This is not the way the world is used to operating. Early in my career I developed a credit-approval system for a bank. When I was done, the bank wanted me to interpret what each attribute meant. The request had nothing to do with the system's performance, which was fine. The reason was legal: banks cannot deny credit to someone without articulating a rationale, and they cannot just send a letter to someone saying that the application was denied because X is less than 0.5.
Different machine-learning systems will develop unique sets of attributes. In the final weeks of the Netflix competition, groups that had been working independently began to blend their algorithms using so-called aggregation techniques. In the final hour of the three-year competition, two teams were still fighting for the top prize. The scoreboard showed a slight edge to The Ensemble, a team that included a Ph.D. alumnus of my research group at the California Institute of Technology, over BellKor's Pragmatic Chaos. Yet the final audited tally put the teams in a statistical dead heat—each achieved a 10.06 percent improvement over the original algorithm. According to the rules of the competition, in the event of a tie the award would go to the team that submitted its solution first. After three years of competition and in the last hour of battle, BellKor's Pragmatic Chaos submitted its solution 20 minutes earlier than The Ensemble. A 20-minute delay in a three-year competition made a difference of a million bucks.
The Perfect Fit
The type of machine learning used in the movie-rating competition is called supervised learning. It is also used in tasks such as medical diagnosis. For example, we could provide a computer with thousands of images of white blood cells from patients' historical records, along with information about whether each image is of a cancerous or noncancerous cell. From this information, the algorithm will learn to apply certain cell attributes—shape, size and color, perhaps—to identify malignant cells. Here the researcher “supervises” the learning process. For each image in the training data, he or she gives the computer the correct answer.
Supervised learning is the most common type of machine learning, but it is not the only one. Roboticists, for example, may not know the best way to make a two-legged robot walk. In that case, they could design an algorithm that experiments with a number of different gaits. If a particular gait makes the robot fall down, the algorithm learns to not do that any more.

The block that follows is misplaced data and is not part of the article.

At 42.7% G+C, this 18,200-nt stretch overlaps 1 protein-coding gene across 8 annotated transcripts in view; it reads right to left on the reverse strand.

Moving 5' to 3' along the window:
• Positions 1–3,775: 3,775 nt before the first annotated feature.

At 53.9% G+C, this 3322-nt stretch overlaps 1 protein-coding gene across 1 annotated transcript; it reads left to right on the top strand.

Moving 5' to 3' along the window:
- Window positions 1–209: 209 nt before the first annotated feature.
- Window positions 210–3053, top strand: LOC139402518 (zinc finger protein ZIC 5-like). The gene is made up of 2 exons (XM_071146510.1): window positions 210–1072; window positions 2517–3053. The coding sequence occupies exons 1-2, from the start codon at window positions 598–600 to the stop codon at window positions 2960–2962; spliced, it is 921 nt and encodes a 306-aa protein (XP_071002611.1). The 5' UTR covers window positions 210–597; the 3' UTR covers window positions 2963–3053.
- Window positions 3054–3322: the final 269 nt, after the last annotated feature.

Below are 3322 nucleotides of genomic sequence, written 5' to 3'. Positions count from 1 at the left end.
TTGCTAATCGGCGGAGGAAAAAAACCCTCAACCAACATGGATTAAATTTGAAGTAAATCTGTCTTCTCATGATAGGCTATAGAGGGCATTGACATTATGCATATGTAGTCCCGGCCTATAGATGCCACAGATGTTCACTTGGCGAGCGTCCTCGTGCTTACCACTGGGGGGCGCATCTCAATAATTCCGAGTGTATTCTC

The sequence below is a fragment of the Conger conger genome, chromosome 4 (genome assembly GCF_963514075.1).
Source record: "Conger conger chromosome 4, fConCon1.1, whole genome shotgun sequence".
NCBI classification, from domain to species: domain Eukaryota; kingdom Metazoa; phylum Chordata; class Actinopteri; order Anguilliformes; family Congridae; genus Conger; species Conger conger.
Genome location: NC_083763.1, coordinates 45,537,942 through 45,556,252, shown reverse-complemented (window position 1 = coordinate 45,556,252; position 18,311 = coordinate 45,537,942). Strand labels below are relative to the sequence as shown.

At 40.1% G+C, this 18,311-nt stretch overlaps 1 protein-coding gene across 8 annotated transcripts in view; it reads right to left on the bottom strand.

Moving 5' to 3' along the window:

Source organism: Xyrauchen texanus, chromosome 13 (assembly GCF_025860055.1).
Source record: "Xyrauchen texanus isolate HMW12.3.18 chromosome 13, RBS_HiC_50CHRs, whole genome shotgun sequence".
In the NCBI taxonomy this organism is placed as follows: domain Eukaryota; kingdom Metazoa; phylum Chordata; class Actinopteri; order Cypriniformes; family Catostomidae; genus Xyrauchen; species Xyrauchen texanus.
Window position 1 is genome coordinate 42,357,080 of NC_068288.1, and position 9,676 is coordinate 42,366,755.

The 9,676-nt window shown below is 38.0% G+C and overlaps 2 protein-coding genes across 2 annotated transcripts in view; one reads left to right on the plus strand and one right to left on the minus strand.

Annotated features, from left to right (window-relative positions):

This is the reinforcement-learning approach. It is basically trial and error—a learning strategy we are all familiar with. In a typical reinforcement-learning scenario—human or machine—we face a situation in which some action is needed. Instead of someone telling us what to do, we try something and see what happens. Based on what happens, we reinforce the good actions and avoid the bad actions in the future. Eventually both we and the machines learn the correct actions for different situations.
For example, consider Internet search engines. The founders of Google did not wade through the Web circa 1997 to train its computers to recognize pages about, say, “Dolly the sheep.” Instead their algorithms crawled the Web to generate a first draft of results, then they relied on user clicks to reinforce which pages were relevant and which were not. When users click on a page link in the search results, the machine-learning algorithm learns that the page is relevant. If users ignore a link that appears at the top of the search results, the algorithm infers that the page is not relevant. The algorithm combines such feedback from millions of users to adjust how it evaluates pages in future searches.
Researchers often use reinforcement learning for tasks that require a sequence of actions, such as playing a game. Consider a simple example, like tic-tac-toe. The computer may start by randomly putting an X in a corner. This is a strong move, and the computer will go on to win these games more often than the games that it opens by placing an X on a side. The action that leads to a win—X in the corner—gets reinforced. Researchers then extend this process to infer what the correct action would be at any future step of the game—and for any game, from checkers to Go. Reinforcement learning is also used in advanced economics applications, such as finding a Nash equilibrium.